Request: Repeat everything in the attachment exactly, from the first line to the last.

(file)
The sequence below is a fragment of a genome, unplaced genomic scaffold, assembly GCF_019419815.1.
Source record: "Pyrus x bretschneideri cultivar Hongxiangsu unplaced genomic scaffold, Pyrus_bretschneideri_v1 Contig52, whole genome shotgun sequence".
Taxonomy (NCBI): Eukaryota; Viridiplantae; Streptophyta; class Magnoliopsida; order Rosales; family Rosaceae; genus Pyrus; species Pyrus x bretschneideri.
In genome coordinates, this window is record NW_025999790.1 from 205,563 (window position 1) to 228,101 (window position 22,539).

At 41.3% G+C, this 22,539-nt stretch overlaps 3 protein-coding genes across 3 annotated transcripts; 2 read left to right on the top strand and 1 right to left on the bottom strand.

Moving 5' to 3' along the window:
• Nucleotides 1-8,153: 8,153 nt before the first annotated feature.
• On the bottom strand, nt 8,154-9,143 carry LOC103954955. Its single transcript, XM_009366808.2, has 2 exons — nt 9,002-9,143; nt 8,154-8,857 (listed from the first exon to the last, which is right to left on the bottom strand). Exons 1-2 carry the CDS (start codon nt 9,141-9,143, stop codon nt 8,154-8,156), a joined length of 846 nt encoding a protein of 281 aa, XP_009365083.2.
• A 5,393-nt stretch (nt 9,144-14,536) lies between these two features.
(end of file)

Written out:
The sequence below is a fragment of a genome, unplaced genomic scaffold, assembly GCF_019419815.1.
Source record: "Pyrus x bretschneideri cultivar Hongxiangsu unplaced genomic scaffold, Pyrus_bretschneideri_v1 Contig52, whole genome shotgun sequence".
Taxonomy (NCBI): Eukaryota; Viridiplantae; Streptophyta; class Magnoliopsida; order Rosales; family Rosaceae; genus Pyrus; species Pyrus x bretschneideri.
In genome coordinates, this window is record NW_025999790.1 from 205,563 (window position 1) to 228,101 (window position 22,539).

At 41.3% G+C, this 22,539-nt stretch overlaps 3 protein-coding genes across 3 annotated transcripts; 2 read left to right on the top strand and 1 right to left on the bottom strand.

Moving 5' to 3' along the window:
• Nucleotides 1-8,153: 8,153 nt before the first annotated feature.
• On the bottom strand, nt 8,154-9,143 carry LOC103954955. Its single transcript, XM_009366808.2, has 2 exons — nt 9,002-9,143; nt 8,154-8,857 (listed from the first exon to the last, which is right to left on the bottom strand). Exons 1-2 carry the CDS (start codon nt 9,141-9,143, stop codon nt 8,154-8,156), a joined length of 846 nt encoding a protein of 281 aa, XP_009365083.2.
• A 5,393-nt stretch (nt 9,144-14,536) lies between these two features.